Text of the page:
FBI Gives Flash Advisory Regarding COVID-19 Phishing Attacks Targeting Healthcare Organizations

FBI has released another notice subsequent to a rise in COVID-19 phishing scams aimed towards healthcare organizations. In the notification, the FBI points out that on March 18, 2020 network perimeter cybersecurity applications employed by US-based healthcare companies began uncovering COVID-19 phishing campaigns from local and international IP addresses and those activities are continuous.

These activities employ malicious Microsoft Word docs, 7-zip compressed files, JavaScript, Visual Basic Scripts, and Microsoft Executables to get a footing in healthcare systems. Whilst the entire features of the malicious code are unknown, the FBI advises that the goal is to acquire a footing in the network to permit follow-on exploitation and exfiltration of information.

In the advisory, the FBI offers hints of compromise for the persistent phishing campaigns to enable network defenders to do something to block the threats and secure their zones against attack.

Aside from taking action to lessen the risk, the FBI has inquired of healthcare companies that have experienced COVID-19 phishing attacks to present copies of the email messages they obtained, which include file attachments and email headers. In case any attack succeeds, the FBI has asked victims to save and share records and photos of infected gadgets, and make a memory capture of all impacted devices. That data could be employed in the reply by the FBI.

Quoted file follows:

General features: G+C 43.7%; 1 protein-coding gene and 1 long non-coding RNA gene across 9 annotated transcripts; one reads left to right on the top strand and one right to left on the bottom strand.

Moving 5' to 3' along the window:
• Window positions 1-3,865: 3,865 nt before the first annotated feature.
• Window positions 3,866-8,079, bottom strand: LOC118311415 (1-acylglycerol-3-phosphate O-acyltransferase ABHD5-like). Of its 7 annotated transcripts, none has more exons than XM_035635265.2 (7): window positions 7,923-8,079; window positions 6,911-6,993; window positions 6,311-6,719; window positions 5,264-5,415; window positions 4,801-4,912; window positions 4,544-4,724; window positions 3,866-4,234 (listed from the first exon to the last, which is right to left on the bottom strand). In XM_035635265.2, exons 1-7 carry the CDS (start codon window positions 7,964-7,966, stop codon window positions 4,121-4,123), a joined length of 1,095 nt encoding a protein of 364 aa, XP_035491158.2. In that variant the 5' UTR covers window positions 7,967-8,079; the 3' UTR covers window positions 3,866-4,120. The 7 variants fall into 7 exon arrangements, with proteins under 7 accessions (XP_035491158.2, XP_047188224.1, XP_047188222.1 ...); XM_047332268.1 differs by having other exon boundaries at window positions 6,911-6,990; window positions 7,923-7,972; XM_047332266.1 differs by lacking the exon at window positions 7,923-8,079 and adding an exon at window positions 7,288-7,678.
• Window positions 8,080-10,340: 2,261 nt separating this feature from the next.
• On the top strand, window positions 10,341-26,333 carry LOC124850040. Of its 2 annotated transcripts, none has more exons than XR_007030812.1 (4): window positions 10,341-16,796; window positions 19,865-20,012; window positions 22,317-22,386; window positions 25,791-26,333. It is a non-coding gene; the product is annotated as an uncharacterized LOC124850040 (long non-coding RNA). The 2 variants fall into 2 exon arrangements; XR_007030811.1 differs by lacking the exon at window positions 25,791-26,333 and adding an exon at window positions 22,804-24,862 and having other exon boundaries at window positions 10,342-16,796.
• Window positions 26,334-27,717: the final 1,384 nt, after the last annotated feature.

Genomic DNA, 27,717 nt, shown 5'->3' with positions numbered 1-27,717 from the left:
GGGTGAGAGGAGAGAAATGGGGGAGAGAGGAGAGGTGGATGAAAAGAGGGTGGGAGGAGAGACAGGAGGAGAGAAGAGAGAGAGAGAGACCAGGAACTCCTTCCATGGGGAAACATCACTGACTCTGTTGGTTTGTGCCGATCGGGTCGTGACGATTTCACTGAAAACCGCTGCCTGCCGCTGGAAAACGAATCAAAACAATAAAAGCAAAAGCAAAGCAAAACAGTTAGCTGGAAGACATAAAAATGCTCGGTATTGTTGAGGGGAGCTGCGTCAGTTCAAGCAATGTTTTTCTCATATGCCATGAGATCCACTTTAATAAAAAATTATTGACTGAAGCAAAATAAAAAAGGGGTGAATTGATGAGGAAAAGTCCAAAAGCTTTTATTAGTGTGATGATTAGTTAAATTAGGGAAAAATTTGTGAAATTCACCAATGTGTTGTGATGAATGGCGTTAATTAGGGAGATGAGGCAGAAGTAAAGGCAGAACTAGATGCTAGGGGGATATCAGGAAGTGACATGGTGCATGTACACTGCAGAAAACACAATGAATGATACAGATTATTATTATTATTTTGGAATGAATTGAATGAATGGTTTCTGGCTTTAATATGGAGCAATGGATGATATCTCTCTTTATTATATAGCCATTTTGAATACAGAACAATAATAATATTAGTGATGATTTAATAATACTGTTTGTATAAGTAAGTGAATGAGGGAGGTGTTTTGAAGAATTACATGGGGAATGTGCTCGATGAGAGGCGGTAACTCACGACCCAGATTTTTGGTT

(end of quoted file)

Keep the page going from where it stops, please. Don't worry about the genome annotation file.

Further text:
The FBI alerts all users to be careful about email messages made up of unrequested attachments, irrespective of where the email originated from. Hackers may spoof email messages to make them appear like they came from a familiar, trustworthy person. In the event that an email attachment appears dubious, don’t open it even when the antivirus application says the attachment is not infected and doesn’t have malware. The antivirus program may only spot recognized malware while new malicious code is continually being introduced. The FBI, in addition, do not allow the instant downloading of email attachments.

Patches must be employed immediately and all software applications must be upgraded to the newest version. Extra security practices need to be implemented, including filtering some forms of attachments via email security applications and firewalls.

It is likewise suggested to set up a number of accounts on computer systems and prohibit the usage of admin accounts. The FBI alerts that certain viruses necessitate administrator privileges to contaminate computers, therefore emails need only be read on an account having minimal privileges to decrease risk.